Richmond's first Filipino restaurant is a total knock-out. 

A Thrilla From Manila

Manila! Manila! Cafe and Grill
9047-1 W. Broad St.
Lunch Tuesday-Sunday 11:30 a.m.-2:30 p.m.; no Saturday lunch
Dinner Tuesday-Thursday 5:30-9 p.m.; Friday and Saturday 5:30-10 p.m.

It's here. Finally. Richmond's first Filipino restaurant. Open only since the beginning of summer, Manila! Manila! Cafe & Grille already has found its feet. On our visit, half the tables were filled with native Filipinos or their offspring. And that's an excellent barometer when evaluating ethnic cuisine.

Owners Lennie Mejia and Imelda Raguindin have brought the rustic elegance of the islands to Richmond's West End. Peach-tinted stucco walls, wicker chairs and a flowing fountain provide enough of the essence of an old Spanish villa to make one forget the strip mall just beyond the restaurant's doors. And the ladies' charm is eclipsed only by their interest in ensuring a flawless dining experience.

To fully appreciate the flavors that make up the Philippines, a little history helps. Situated east of the Asian mainland, the cuisine of the 7,000-island archipelago is anchored by the flavors and ingredients of the Orient. But 400 years of Spanish assimilation has morphed the island culture into what we today know as "Filipino." Steamed dumplings, for instance, are not unlike those made in Chinese kitchens. But the soy sauce is tangy with fresh lemon and the name — molo — is Spanish. Likewise, lumpia, the Philippines' own version of the spring roll, has potato mixed in with the carrot and pork.

The menu is extensive and varies little from lunch to dinner. Lunch prices are a bit lower. And there are always choices for the educated palate or the adventuresome spirit. On our visit, for example, fried pork belly ($9.95) was one of those specials. When it comes to Filipino food, I fall more into the adventuresome category. The descriptions "fried" and "crispy" were enough to persuade this Southerner to give it a try.

Indeed, the skin was crispy, and the morsels of meat clinging to it were moist and tasty. The vinegary dipping sauce, according to the owners, is the key. There is some belief among Filipinos that vinegar melts fat in the metabolization process. A good thing, because the portion was so large that I had to cart most of it home.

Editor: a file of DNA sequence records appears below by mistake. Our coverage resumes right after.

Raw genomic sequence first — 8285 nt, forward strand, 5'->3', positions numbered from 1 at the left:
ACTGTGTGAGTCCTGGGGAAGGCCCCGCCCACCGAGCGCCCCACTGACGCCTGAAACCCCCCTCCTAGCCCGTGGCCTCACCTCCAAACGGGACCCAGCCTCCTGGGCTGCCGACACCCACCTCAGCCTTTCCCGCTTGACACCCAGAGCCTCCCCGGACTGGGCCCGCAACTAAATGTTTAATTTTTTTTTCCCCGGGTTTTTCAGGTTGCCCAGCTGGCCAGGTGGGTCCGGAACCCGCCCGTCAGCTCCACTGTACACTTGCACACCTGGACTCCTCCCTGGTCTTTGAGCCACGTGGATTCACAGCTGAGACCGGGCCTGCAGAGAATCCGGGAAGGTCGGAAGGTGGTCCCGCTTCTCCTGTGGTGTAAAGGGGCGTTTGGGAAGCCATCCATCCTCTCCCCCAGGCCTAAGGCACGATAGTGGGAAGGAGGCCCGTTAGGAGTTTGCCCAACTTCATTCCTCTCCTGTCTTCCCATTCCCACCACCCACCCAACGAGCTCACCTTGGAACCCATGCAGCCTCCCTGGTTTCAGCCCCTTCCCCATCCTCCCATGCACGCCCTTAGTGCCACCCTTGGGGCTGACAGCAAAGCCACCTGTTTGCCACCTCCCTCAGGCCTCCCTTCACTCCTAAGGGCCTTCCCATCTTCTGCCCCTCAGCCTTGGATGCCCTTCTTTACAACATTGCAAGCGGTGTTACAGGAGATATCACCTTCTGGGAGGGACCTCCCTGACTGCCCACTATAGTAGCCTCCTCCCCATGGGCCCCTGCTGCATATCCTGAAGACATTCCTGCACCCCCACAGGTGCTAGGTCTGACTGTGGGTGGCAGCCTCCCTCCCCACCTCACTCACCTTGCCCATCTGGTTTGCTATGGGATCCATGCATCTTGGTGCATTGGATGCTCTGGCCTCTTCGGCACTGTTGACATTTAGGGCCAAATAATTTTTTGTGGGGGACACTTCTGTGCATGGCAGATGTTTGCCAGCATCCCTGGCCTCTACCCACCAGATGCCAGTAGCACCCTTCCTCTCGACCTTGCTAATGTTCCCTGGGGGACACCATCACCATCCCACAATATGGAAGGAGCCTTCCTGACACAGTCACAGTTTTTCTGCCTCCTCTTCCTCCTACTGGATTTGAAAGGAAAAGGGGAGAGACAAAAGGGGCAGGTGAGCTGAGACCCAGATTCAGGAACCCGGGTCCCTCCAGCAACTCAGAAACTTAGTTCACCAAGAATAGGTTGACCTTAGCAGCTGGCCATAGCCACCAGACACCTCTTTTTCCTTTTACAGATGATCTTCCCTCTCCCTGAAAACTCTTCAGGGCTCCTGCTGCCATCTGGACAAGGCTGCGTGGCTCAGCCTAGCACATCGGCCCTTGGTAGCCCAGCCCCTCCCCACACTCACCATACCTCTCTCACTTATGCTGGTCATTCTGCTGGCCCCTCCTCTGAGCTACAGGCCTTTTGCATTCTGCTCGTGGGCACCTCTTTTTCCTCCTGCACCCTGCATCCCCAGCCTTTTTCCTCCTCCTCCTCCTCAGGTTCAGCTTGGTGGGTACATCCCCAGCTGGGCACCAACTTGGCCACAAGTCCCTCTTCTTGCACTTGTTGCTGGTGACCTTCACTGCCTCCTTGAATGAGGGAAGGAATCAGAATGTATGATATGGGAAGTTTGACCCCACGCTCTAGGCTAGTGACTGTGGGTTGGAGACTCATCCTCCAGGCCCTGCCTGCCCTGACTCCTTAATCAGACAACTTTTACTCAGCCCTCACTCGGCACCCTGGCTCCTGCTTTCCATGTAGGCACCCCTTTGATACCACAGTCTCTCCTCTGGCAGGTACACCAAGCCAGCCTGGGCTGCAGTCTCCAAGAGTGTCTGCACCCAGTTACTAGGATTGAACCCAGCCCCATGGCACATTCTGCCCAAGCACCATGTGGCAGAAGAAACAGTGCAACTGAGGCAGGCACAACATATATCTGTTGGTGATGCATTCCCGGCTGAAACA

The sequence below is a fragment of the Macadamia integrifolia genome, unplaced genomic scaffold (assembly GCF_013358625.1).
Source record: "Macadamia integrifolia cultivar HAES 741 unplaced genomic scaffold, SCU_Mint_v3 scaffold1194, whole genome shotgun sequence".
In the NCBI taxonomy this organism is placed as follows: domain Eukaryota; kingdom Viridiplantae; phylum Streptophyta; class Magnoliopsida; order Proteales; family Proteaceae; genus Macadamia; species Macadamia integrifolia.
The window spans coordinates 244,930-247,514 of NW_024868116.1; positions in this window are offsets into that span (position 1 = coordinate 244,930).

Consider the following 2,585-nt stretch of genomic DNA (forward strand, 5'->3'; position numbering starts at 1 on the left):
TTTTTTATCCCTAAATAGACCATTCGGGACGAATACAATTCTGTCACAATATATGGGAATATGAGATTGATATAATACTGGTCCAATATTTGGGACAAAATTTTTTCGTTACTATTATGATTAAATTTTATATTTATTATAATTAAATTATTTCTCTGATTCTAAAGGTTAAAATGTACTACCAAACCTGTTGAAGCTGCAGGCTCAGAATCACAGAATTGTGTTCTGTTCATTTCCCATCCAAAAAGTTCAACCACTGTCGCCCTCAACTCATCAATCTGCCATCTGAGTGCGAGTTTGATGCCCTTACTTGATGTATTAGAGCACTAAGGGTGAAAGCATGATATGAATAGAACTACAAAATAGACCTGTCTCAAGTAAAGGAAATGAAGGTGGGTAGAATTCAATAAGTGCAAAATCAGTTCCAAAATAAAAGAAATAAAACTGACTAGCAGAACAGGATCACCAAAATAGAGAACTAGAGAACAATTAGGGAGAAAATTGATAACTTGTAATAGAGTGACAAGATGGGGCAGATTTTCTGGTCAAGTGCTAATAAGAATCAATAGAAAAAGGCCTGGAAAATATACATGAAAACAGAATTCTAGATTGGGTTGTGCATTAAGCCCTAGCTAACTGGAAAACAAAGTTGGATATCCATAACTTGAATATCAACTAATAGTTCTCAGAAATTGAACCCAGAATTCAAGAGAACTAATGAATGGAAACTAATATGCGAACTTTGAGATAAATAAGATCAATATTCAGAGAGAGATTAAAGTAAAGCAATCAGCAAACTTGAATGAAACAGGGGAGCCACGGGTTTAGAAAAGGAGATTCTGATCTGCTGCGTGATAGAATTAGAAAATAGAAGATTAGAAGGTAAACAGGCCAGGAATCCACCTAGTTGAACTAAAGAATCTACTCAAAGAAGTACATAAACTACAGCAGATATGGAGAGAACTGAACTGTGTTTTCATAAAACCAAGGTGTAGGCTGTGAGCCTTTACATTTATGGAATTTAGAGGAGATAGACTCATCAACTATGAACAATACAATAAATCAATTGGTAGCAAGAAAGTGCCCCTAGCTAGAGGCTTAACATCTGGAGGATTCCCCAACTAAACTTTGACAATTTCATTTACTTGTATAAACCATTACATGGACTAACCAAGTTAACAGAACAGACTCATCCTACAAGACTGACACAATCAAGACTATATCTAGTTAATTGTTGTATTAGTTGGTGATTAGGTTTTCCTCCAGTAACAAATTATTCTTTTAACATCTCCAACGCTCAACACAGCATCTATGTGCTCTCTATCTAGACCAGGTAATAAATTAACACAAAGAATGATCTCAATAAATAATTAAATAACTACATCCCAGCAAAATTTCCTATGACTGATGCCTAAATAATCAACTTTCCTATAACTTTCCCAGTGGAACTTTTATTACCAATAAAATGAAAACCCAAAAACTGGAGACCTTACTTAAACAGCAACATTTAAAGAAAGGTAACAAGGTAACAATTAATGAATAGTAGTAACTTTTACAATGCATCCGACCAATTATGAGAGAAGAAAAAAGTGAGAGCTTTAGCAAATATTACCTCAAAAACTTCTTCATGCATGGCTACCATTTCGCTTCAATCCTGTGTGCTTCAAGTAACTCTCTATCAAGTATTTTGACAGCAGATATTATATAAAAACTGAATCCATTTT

We already had more than whetted our appetites with the molo ($3.75), the savory ground pork and shrimp-filled dumplings, and a sampler platter of appetizers ($5.95 for one; $9.95 for two). The appetizer platter provided a well-rounded sampling of starters, which included more molo, as well as lumpia and empanadas.

Grilled meats figure prominently in the Philippines, so it was with great anticipation that my guest ordered the super-duper Ihaw-Ihaw (pronounced ee-haw) platter which combined almost all the dishes in the Ihaw (grilled), category except for stuffed squid and mussels. This dish topped out the menu in pricing at $18.95. With appetizers, it would've have been enough for two who didn't want to bulge at the waist. Tender strips of chicken, beef and pork barbecue came on skewers with a variety of sauces, most of which had vinegar in common. A pork chop, expertly grilled and seasoned, rounded out the plate, along with lightly crunchy grilled vegetables.

The dessert list was as exotic as the rest of the menu, making choices difficult. My guest ordered bibingka ($2.75). a sweet rice cake baked with coconut cream. While the cake was a little tough, the flavor was uniquely delicious.

Even more remarkable was my leche flan ($3.75). Flan is perhaps the most overworked dessert on the planet. We've had it at Cuban restaurants, Italian restaurants, French and even Vietnamese restaurants. The Filipino version served at Manila! Manila! puts every other version to shame. The texture is creamier, the flavor more intense. We know the secret, a super-fattening additive common to most Southern kitchens: condensed milk.

Manila! Manila! is off to a stellar start. It's a wonderful addition to all the varied cuisines Richmond

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